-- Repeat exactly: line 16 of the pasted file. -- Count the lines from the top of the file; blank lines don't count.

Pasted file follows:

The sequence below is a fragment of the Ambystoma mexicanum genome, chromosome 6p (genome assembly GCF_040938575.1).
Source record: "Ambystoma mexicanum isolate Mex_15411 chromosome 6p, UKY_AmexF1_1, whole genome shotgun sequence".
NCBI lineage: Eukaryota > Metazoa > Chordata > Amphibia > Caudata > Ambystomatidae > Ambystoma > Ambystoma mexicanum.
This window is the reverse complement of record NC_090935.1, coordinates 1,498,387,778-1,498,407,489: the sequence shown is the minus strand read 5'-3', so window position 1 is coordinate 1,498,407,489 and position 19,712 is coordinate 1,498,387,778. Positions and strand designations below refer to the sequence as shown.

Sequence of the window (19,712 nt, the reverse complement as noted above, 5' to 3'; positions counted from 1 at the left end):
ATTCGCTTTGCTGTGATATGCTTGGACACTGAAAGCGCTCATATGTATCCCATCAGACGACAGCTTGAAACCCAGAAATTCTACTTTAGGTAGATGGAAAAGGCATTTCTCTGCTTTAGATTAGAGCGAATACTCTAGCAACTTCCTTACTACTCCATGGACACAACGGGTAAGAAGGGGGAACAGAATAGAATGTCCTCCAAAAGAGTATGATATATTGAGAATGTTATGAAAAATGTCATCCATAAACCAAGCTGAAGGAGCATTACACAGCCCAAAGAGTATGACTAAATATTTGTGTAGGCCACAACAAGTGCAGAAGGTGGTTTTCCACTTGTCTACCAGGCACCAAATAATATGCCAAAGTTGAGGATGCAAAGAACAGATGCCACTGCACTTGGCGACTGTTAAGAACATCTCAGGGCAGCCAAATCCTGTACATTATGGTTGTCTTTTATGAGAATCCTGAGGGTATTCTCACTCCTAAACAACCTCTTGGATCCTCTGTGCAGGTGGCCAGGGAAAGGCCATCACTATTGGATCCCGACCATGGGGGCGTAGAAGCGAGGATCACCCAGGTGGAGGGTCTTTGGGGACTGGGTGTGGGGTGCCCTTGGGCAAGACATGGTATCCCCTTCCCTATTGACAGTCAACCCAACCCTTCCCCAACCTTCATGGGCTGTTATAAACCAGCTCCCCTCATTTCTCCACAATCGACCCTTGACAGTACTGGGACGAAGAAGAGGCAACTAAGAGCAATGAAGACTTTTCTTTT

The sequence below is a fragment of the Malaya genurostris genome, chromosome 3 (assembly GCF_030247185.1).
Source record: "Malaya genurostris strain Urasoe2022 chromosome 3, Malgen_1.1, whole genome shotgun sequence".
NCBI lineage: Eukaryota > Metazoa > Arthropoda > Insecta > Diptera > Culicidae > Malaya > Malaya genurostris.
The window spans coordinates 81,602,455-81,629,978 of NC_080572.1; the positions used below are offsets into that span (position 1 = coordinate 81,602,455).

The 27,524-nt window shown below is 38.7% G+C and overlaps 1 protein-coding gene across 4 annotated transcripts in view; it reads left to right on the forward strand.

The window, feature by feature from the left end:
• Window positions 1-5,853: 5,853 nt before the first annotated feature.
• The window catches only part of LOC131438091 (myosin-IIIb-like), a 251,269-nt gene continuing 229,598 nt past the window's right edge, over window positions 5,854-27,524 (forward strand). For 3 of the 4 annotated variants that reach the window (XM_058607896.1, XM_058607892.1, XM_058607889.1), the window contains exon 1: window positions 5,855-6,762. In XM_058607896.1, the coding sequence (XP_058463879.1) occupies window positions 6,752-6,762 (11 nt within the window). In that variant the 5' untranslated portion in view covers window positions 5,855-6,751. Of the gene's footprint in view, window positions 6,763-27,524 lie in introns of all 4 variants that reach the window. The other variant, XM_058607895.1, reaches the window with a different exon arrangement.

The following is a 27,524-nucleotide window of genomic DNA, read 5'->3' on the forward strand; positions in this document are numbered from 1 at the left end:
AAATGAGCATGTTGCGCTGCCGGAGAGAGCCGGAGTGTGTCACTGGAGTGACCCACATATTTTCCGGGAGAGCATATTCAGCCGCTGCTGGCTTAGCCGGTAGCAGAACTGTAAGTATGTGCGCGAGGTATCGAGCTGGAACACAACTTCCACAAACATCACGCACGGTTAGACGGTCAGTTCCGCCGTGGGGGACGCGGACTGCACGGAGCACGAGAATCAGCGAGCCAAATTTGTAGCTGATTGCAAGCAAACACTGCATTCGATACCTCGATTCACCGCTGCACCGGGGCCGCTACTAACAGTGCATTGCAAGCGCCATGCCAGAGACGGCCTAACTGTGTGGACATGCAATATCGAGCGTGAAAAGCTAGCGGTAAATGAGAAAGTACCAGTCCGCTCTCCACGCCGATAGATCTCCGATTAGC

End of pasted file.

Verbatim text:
AAATGAGCATGTTGCGCTGCCGGAGAGAGCCGGAGTGTGTCACTGGAGTGACCCACATATTTTCCGGGAGAGCATATTCAGCCGCTGCTGGCTTAGCCGGTAGCAGAACTGTAAGTATGTGCGCGAGGTATCGAGCTGGAACACAACTTCCACAAACATCACGCACGGTTAGACGGTCAGTTCCGCCGTGGGGGACGCGGACTGCACGGAGCACGAGAATCAGCGAGCCAAATTTGTAGCTGATTGCAAGCAAACACTGCATTCGATACCTCGATTCACCGCTGCACCGGGGCCGCTACTAACAGTGCATTGCAAGCGCCATGCCAGAGACGGCCTAACTGTGTGGACATGCAATATCGAGCGTGAAAAGCTAGCGGTAAATGAGAAAGTACCAGTCCGCTCTCCACGCCGATAGATCTCCGATTAGC